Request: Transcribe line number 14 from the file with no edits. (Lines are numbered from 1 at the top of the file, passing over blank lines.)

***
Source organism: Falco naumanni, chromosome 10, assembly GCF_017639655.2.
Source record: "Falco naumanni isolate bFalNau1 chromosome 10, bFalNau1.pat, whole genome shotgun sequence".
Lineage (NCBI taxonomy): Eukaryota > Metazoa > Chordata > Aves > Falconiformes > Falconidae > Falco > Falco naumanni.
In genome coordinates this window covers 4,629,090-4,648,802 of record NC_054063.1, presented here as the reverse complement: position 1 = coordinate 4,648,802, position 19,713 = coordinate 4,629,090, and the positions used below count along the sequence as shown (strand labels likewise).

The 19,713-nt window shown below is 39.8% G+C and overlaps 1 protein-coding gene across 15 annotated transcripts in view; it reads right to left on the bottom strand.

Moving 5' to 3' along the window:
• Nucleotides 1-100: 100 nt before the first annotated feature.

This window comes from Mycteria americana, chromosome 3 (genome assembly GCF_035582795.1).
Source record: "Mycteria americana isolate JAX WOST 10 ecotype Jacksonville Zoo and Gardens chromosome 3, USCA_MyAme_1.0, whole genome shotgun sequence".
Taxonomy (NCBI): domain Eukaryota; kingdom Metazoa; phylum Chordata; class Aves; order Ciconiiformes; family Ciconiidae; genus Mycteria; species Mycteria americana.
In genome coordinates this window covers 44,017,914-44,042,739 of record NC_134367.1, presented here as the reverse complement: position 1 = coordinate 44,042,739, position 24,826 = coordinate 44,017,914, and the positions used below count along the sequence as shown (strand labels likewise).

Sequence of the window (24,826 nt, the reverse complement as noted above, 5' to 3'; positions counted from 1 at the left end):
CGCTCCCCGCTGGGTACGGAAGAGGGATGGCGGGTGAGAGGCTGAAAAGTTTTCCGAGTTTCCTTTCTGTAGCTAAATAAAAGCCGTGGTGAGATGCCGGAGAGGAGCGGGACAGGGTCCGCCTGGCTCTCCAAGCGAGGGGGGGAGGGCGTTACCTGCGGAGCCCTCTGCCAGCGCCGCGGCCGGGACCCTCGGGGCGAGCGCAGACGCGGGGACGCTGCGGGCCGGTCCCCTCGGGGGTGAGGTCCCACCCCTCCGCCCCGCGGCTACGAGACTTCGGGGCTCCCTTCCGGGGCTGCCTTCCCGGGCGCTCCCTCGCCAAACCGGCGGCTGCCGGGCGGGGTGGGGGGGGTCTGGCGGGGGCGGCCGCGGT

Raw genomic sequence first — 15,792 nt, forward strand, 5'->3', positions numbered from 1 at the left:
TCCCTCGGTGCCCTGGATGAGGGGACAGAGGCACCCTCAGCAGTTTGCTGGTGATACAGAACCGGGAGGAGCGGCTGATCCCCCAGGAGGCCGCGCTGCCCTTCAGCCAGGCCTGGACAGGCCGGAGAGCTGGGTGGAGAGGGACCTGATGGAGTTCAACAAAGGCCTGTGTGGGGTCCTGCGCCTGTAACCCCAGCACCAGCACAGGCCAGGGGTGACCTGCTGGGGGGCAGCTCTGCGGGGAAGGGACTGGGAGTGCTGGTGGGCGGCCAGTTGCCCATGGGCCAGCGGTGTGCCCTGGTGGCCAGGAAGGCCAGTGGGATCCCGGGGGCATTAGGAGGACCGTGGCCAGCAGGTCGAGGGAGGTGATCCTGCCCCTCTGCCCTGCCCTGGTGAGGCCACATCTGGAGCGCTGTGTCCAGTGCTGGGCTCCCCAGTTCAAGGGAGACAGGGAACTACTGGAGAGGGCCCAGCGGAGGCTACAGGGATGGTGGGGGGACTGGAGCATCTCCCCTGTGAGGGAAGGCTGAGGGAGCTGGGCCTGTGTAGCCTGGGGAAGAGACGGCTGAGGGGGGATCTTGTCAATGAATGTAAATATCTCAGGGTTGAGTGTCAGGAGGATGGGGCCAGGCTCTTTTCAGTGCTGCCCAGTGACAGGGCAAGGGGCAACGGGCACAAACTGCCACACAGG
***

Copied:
Raw genomic sequence first — 15,792 nt, forward strand, 5'->3', positions numbered from 1 at the left: